314 F2d 66 Owens Generator Company v. H J Heinz Company
314 F.2d 66
136 U.S.P.Q. 404
OWENS GENERATOR COMPANY, Inc., a defunct New Jersey
corporation, et al., Appellants,
H. J. HEINZ COMPANY, a Pennsylvania corporation, Appellee.
United States Court of Appeals Ninth Circuit.
Jan. 23, 1963, Rehearing Denied Feb. 21, 1963.
Carl Hoppe and James F. Mitchell, Jr., San Francisco, Cal., for appellants.
Brobeck, Phleger & Harrison, Moses Lasky and Richard Haas, San Francisco, Cal., for appellee.
Before MERRILL and BROWNING, Circuit Judge, and TAYLOR, District Judge.
We agree with the district court that the Generator Company's rights of license or ownership of the patents as against Owens had terminated pursuant to the terms of the agreement creating those rights and that Owens was the sole owner of the patents at the time of his settlement with Heinz.
We are not impressed with the contentions of appellants that notwithstanding the terms of the agreement the judgment of the California Superior Court constituted res judicata of this issue in their favor. The rights of Owens and of the corporation as against each other were not in issue there. The issue was whether the agreements secured from those parties by Heinz were valid. Consequently, that judgement did not by virtue of law create license of ownership rights in the corporation greater in extent than the rights created by its agreement with Owens.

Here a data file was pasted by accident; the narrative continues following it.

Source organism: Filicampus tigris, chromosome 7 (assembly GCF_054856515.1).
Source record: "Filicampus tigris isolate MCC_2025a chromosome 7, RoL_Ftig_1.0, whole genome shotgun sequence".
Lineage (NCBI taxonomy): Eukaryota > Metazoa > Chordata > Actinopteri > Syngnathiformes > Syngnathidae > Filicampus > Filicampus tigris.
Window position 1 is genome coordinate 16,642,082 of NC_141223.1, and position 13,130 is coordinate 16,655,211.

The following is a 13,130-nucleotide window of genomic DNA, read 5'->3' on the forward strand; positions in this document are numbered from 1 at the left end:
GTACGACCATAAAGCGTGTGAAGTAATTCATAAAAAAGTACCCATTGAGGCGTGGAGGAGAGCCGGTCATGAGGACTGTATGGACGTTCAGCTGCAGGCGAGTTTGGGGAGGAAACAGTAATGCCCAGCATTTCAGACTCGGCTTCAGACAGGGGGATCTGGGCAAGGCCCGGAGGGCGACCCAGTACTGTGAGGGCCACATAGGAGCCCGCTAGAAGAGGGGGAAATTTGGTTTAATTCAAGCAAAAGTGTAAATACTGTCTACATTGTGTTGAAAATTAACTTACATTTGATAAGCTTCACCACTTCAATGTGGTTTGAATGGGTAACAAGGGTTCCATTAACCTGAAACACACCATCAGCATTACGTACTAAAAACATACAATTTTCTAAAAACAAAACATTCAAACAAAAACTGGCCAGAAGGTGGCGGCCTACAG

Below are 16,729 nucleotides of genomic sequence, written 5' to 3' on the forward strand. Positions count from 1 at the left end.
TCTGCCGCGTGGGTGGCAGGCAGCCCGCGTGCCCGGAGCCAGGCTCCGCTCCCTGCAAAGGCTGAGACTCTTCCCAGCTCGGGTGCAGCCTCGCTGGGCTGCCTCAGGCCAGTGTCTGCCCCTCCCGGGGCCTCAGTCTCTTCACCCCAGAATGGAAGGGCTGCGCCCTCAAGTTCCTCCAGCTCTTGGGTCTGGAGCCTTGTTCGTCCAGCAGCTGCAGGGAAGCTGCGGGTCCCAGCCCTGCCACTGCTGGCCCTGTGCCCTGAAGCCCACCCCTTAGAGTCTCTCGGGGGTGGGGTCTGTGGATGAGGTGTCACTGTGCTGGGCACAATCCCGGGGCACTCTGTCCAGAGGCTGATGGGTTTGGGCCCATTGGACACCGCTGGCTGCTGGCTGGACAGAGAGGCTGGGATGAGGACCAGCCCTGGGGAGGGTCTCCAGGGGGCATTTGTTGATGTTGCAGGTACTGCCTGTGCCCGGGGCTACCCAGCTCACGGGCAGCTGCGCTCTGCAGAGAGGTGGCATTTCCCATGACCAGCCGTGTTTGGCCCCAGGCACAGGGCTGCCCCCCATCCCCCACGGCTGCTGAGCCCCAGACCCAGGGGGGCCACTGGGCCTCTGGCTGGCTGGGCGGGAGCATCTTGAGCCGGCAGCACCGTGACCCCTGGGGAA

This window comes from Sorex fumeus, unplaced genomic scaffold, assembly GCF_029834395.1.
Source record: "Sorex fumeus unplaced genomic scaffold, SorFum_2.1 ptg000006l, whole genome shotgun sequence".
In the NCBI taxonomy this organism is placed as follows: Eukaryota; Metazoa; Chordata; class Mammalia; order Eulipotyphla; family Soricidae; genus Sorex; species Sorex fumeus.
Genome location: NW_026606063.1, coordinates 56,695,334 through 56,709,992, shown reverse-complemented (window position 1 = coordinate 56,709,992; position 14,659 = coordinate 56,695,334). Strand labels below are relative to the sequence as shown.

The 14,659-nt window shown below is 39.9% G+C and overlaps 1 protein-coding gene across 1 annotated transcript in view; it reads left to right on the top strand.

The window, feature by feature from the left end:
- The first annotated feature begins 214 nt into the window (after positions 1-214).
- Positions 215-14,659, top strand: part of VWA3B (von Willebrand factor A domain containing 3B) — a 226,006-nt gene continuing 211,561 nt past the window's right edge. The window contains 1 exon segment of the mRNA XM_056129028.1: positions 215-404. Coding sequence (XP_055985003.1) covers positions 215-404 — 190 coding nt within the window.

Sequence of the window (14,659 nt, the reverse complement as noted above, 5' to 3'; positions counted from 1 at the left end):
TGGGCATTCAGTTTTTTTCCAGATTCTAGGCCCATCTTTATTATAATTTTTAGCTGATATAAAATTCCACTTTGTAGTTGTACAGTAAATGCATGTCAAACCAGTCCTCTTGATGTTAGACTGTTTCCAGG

Since the corporation's interest in the patents had terminated prior to issuance of the injunction, we can find no interest on the part of the corporation in the protection of the patent rights, which was the chief protective function of the injunction. Any interest the corporation may have had in the injunction would seem to us to attach only to that decree's declaration that the parties (including the corporation) were not bound to Heinz by any agreement granting rights to build generators.
It was therefore proper for Heinz to deal directly and solely with Owens with reference to the subject matter of its agreement of settlement.
If upon equitable grounds the corporation had rights against Owens to share in Owens' settlement with Heinz, there is no evidence that Heinz had notice of such matters and appellant's remedy is against Owens.